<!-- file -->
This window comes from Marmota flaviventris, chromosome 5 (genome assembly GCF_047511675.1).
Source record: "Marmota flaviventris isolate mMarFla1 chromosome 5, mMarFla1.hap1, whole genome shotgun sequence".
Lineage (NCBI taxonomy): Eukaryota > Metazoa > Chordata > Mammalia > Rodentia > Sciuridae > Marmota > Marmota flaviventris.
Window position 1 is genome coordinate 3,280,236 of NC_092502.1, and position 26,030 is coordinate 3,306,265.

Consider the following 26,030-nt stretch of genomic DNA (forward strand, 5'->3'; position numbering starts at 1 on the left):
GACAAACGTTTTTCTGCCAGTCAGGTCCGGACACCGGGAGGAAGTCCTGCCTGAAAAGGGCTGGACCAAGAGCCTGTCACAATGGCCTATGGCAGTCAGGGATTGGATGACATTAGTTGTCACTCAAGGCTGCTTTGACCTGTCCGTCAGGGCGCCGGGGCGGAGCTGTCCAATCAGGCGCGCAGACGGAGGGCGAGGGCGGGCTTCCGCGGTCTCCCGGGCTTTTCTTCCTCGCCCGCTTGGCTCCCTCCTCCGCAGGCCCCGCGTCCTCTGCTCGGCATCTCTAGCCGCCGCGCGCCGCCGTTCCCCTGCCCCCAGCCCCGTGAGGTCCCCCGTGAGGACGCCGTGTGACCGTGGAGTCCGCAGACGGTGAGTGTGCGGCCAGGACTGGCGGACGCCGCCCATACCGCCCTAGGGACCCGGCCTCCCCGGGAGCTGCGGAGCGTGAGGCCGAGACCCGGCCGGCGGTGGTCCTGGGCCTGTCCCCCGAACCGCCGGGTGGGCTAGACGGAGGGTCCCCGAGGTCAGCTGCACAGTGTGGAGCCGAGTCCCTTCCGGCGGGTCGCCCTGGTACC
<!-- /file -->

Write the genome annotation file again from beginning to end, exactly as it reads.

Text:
This window comes from Marmota flaviventris, chromosome 5 (genome assembly GCF_047511675.1).
Source record: "Marmota flaviventris isolate mMarFla1 chromosome 5, mMarFla1.hap1, whole genome shotgun sequence".
Lineage (NCBI taxonomy): Eukaryota > Metazoa > Chordata > Mammalia > Rodentia > Sciuridae > Marmota > Marmota flaviventris.
Window position 1 is genome coordinate 3,280,236 of NC_092502.1, and position 26,030 is coordinate 3,306,265.

Consider the following 26,030-nt stretch of genomic DNA (forward strand, 5'->3'; position numbering starts at 1 on the left):
GACAAACGTTTTTCTGCCAGTCAGGTCCGGACACCGGGAGGAAGTCCTGCCTGAAAAGGGCTGGACCAAGAGCCTGTCACAATGGCCTATGGCAGTCAGGGATTGGATGACATTAGTTGTCACTCAAGGCTGCTTTGACCTGTCCGTCAGGGCGCCGGGGCGGAGCTGTCCAATCAGGCGCGCAGACGGAGGGCGAGGGCGGGCTTCCGCGGTCTCCCGGGCTTTTCTTCCTCGCCCGCTTGGCTCCCTCCTCCGCAGGCCCCGCGTCCTCTGCTCGGCATCTCTAGCCGCCGCGCGCCGCCGTTCCCCTGCCCCCAGCCCCGTGAGGTCCCCCGTGAGGACGCCGTGTGACCGTGGAGTCCGCAGACGGTGAGTGTGCGGCCAGGACTGGCGGACGCCGCCCATACCGCCCTAGGGACCCGGCCTCCCCGGGAGCTGCGGAGCGTGAGGCCGAGACCCGGCCGGCGGTGGTCCTGGGCCTGTCCCCCGAACCGCCGGGTGGGCTAGACGGAGGGTCCCCGAGGTCAGCTGCACAGTGTGGAGCCGAGTCCCTTCCGGCGGGTCGCCCTGGTACC